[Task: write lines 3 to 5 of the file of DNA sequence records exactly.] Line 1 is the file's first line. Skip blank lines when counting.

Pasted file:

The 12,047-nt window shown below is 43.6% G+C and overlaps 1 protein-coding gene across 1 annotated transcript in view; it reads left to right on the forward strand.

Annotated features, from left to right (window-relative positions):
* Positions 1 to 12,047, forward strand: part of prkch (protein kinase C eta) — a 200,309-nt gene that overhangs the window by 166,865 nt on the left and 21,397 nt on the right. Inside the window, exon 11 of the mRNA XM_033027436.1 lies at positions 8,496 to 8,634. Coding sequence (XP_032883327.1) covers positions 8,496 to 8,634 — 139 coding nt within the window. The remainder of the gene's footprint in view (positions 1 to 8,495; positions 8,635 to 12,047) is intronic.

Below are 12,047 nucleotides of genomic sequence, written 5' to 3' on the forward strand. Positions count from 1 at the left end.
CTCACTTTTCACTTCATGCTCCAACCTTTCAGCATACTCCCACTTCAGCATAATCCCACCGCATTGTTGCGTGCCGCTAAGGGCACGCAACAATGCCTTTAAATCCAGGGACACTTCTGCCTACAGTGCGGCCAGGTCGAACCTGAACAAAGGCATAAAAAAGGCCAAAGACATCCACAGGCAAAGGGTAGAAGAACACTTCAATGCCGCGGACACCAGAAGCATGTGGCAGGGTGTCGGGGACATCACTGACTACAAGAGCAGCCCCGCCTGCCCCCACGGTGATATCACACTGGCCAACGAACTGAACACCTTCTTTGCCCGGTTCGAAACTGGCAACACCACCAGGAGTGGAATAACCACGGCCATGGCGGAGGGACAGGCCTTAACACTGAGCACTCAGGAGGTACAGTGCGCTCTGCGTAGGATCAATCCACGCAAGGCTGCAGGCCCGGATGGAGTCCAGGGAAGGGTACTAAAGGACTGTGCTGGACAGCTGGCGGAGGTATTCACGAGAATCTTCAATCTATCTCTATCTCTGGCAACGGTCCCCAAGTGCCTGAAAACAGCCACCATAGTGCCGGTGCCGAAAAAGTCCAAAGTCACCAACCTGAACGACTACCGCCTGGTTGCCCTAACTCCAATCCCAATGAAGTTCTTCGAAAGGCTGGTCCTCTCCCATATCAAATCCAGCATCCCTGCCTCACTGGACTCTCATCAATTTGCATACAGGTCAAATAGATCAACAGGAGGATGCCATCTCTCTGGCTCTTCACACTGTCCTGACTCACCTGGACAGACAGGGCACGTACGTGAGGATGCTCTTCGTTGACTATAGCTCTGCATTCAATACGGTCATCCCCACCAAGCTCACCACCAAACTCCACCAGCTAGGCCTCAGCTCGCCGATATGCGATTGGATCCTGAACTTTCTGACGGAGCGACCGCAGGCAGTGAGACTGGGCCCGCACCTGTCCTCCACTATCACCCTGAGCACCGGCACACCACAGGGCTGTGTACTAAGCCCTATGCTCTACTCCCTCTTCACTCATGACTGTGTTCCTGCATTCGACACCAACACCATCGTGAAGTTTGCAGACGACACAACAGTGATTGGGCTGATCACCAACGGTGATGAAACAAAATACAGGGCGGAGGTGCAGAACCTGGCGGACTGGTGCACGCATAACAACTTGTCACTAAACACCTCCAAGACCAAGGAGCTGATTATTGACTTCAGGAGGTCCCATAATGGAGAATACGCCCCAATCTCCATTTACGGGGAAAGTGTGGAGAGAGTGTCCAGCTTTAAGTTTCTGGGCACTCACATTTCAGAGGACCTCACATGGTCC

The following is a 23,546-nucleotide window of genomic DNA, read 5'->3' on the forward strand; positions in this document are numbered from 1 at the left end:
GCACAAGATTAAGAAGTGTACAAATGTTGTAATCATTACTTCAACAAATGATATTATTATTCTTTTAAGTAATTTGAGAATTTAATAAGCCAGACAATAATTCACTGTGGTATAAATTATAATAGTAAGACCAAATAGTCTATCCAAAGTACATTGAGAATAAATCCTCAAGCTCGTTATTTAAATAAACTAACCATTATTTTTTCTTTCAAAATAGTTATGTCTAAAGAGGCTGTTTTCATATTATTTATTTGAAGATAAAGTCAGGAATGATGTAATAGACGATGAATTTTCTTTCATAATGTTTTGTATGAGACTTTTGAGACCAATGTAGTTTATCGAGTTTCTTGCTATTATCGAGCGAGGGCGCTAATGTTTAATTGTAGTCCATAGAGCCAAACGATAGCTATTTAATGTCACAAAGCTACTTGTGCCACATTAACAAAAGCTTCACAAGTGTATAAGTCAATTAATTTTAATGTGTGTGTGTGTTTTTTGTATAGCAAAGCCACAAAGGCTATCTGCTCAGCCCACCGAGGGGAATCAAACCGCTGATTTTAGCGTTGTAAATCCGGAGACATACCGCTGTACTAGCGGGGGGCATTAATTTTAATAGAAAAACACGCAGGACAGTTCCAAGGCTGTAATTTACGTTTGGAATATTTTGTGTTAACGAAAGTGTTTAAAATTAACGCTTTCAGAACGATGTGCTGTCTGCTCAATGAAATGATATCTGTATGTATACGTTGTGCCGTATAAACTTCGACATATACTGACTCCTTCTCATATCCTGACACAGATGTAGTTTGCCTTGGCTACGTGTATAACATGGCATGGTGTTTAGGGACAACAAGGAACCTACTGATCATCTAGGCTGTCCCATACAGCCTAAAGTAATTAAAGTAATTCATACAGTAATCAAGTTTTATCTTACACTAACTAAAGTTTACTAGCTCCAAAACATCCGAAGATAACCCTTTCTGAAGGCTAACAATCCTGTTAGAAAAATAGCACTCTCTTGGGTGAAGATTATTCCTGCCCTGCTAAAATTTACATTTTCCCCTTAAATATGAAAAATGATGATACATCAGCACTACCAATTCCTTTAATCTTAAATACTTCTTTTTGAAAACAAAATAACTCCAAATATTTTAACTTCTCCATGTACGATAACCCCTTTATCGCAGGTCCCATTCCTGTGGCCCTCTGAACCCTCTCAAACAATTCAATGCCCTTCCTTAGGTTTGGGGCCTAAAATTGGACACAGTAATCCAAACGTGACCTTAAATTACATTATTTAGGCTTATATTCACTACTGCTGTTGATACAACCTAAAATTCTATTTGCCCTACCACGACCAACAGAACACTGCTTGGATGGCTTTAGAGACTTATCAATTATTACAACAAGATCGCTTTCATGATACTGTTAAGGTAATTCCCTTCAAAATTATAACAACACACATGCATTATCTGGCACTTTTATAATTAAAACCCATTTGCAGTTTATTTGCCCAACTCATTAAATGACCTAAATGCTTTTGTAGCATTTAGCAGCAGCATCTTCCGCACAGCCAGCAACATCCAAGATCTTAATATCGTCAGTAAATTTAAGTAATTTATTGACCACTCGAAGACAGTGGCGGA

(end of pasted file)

* Positions 1 to 12,047, forward strand: part of prkch (protein kinase C eta) — a 200,309-nt gene that overhangs the window by 166,865 nt on the left and 21,397 nt on the right. Inside the window, exon 11 of the mRNA XM_033027436.1 lies at positions 8,496 to 8,634. Coding sequence (XP_032883327.1) covers positions 8,496 to 8,634 — 139 coding nt within the window. The remainder of the gene's footprint in view (positions 1 to 8,495; positions 8,635 to 12,047) is intronic.

Below are 12,047 nucleotides of genomic sequence, written 5' to 3' on the forward strand. Positions count from 1 at the left end.
CTCACTTTTCACTTCATGCTCCAACCTTTCAGCATACTCCCACTTCAGCATAATCCCACCGCATTGTTGCGTGCCGCTAAGGGCACGCAACAATGCCTTTAAATCCAGGGACACTTCTGCCTACAGTGCGGCCAGGTCGAACCTGAACAAAGGCATAAAAAAGGCCAAAGACATCCACAGGCAAAGGGTAGAAGAACACTTCAATGCCGCGGACACCAGAAGCATGTGGCAGGGTGTCGGGGACATCACTGACTACAAGAGCAGCCCCGCCTGCCCCCACGGTGATATCACACTGGCCAACGAACTGAACACCTTCTTTGCCCGGTTCGAAACTGGCAACACCACCAGGAGTGGAATAACCACGGCCATGGCGGAGGGACAGGCCTTAACACTGAGCACTCAGGAGGTACAGTGCGCTCTGCGTAGGATCAATCCACGCAAGGCTGCAGGCCCGGATGGAGTCCAGGGAAGGGTACTAAAGGACTGTGCTGGACAGCTGGCGGAGGTATTCACGAGAATCTTCAATCTATCTCTATCTCTGGCAACGGTCCCCAAGTGCCTGAAAACAGCCACCATAGTGCCGGTGCCGAAAAAGTCCAAAGTCACCAACCTGAACGACTACCGCCTGGTTGCCCTAACTCCAATCCCAATGAAGTTCTTCGAAAGGCTGGTCCTCTCCCATATCAAATCCAGCATCCCTGCCTCACTGGACTCTCATCAATTTGCATACAGGTCAAATAGATCAACAGGAGGATGCCATCTCTCTGGCTCTTCACACTGTCCTGACTCACCTGGACAGACAGGGCACGTACGTGAGGATGCTCTTCGTTGACTATAGCTCTGCATTCAATACGGTCATCCCCACCAAGCTCACCACCAAACTCCACCAGCTAGGCCTCAGCTCGCCGATATGCGATTGGATCCTGAACTTTCTGACGGAGCGACCGCAGGCAGTGAGACTGGGCCCGCACCTGTCCTCCACTATCACCCTGAGCACCGGCACACCACAGGGCTGTGTACTAAGCCCTATGCTCTACTCCCTCTTCACTCATGACTGTGTTCCTGCATTCGACACCAACACCATCGTGAAGTTTGCAGACGACACAACAGTGATTGGGCTGATCACCAACGGTGATGAAACAAAATACAGGGCGGAGGTGCAGAACCTGGCGGACTGGTGCACGCATAACAACTTGTCACTAAACACCTCCAAGACCAAGGAGCTGATTATTGACTTCAGGAGGTCCCATAATGGAGAATACGCCCCAATCTCCATTTACGGGGAAAGTGTGGAGAGAGTGTCCAGCTTTAAGTTTCTGGGCACTCACATTTCAGAGGACCTCACATGGTCC